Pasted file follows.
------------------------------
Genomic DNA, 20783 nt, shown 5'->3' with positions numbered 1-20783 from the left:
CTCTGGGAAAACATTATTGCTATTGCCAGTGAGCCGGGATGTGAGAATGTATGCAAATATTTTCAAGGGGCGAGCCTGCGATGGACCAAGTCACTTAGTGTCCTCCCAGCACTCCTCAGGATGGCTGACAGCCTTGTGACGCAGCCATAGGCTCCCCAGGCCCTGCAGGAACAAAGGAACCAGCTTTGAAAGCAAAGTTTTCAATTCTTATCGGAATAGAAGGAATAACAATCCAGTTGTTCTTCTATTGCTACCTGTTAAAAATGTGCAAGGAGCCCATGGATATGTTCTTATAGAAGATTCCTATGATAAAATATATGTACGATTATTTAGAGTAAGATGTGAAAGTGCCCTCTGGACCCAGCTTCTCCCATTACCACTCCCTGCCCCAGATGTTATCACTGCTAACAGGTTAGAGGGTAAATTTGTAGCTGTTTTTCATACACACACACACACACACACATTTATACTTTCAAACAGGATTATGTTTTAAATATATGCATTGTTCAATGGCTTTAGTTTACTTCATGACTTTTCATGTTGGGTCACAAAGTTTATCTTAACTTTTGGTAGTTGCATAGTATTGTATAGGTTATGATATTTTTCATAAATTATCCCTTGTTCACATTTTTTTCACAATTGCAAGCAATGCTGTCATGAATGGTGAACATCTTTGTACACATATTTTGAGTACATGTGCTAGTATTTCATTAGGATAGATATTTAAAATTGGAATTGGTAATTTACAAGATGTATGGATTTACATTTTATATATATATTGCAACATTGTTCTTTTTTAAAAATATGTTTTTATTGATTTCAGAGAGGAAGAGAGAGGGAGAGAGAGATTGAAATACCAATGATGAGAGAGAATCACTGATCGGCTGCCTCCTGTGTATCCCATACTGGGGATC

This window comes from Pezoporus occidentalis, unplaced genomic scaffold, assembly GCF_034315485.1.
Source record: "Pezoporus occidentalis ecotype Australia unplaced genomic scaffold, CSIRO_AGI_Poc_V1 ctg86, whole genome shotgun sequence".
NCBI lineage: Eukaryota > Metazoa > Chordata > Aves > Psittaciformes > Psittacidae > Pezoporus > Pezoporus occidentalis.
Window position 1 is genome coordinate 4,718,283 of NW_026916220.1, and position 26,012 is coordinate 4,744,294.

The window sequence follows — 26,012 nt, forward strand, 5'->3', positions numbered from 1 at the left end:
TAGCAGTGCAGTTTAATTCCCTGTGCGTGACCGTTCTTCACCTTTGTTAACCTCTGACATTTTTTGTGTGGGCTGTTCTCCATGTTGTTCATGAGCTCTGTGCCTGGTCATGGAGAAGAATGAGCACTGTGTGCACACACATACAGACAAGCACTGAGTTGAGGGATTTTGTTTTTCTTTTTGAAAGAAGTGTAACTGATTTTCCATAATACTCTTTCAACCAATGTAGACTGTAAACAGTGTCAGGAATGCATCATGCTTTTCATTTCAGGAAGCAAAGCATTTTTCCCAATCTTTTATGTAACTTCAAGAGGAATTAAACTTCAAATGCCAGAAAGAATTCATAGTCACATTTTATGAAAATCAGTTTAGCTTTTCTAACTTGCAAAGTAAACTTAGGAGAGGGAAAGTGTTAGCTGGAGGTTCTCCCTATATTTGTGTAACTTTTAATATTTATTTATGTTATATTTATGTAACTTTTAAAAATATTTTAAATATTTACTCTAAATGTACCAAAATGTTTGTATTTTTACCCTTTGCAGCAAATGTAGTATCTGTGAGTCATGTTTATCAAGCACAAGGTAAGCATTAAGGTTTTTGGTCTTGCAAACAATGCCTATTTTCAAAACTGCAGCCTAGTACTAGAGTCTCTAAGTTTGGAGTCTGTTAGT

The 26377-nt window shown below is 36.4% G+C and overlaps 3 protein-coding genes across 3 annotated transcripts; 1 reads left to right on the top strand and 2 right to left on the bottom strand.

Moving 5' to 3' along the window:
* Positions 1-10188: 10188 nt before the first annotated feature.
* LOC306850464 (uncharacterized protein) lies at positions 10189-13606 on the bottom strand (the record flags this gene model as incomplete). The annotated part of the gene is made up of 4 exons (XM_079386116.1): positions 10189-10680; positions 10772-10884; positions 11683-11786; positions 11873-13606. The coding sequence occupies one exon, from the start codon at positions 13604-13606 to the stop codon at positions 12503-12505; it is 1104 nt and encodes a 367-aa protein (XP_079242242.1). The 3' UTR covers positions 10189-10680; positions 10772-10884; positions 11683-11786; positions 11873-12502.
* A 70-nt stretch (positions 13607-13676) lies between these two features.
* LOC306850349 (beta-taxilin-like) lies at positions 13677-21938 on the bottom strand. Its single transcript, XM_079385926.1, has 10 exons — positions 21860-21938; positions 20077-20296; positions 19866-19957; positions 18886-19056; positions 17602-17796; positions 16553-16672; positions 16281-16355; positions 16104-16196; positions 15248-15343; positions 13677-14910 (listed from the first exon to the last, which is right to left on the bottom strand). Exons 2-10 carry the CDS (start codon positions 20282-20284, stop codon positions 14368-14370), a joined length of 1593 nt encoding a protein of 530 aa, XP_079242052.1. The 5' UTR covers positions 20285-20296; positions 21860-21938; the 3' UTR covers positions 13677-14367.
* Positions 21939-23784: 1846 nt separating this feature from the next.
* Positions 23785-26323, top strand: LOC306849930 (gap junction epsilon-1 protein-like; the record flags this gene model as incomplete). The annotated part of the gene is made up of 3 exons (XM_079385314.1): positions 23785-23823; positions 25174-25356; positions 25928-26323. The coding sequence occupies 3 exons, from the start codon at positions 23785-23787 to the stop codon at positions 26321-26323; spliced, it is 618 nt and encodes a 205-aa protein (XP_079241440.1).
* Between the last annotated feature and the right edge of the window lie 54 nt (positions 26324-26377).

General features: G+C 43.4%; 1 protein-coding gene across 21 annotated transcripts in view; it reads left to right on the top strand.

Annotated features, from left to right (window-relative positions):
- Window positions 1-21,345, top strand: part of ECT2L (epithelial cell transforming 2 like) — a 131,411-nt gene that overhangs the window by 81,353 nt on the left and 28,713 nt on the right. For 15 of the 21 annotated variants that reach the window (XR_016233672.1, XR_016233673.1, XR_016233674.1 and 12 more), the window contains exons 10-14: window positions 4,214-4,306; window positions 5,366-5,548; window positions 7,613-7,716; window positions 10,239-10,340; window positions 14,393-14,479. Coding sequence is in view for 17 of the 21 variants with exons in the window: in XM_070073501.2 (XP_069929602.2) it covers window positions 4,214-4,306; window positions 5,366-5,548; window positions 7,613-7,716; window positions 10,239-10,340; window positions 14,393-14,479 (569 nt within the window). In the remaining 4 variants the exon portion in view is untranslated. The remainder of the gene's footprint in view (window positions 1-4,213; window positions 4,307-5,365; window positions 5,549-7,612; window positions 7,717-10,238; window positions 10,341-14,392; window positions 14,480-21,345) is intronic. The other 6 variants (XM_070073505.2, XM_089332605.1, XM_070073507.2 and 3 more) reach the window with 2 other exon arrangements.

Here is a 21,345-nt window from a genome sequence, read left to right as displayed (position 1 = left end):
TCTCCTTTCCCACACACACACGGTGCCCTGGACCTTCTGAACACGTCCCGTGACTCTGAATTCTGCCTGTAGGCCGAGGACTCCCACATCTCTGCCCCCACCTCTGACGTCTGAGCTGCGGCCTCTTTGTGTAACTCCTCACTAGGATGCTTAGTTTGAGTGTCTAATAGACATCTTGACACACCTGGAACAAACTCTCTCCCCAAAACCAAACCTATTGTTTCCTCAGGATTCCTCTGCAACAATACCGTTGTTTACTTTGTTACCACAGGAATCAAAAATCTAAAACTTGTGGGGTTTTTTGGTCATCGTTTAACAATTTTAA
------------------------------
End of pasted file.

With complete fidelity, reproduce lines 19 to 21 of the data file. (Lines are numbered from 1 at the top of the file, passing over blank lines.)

Annotated features, from left to right (window-relative positions):
- Window positions 1-21,345, top strand: part of ECT2L (epithelial cell transforming 2 like) — a 131,411-nt gene that overhangs the window by 81,353 nt on the left and 28,713 nt on the right. For 15 of the 21 annotated variants that reach the window (XR_016233672.1, XR_016233673.1, XR_016233674.1 and 12 more), the window contains exons 10-14: window positions 4,214-4,306; window positions 5,366-5,548; window positions 7,613-7,716; window positions 10,239-10,340; window positions 14,393-14,479. Coding sequence is in view for 17 of the 21 variants with exons in the window: in XM_070073501.2 (XP_069929602.2) it covers window positions 4,214-4,306; window positions 5,366-5,548; window positions 7,613-7,716; window positions 10,239-10,340; window positions 14,393-14,479 (569 nt within the window). In the remaining 4 variants the exon portion in view is untranslated. The remainder of the gene's footprint in view (window positions 1-4,213; window positions 4,307-5,365; window positions 5,549-7,612; window positions 7,717-10,238; window positions 10,341-14,392; window positions 14,480-21,345) is intronic. The other 6 variants (XM_070073505.2, XM_089332605.1, XM_070073507.2 and 3 more) reach the window with 2 other exon arrangements.

Here is a 21,345-nt window from a genome sequence, read left to right as displayed (position 1 = left end):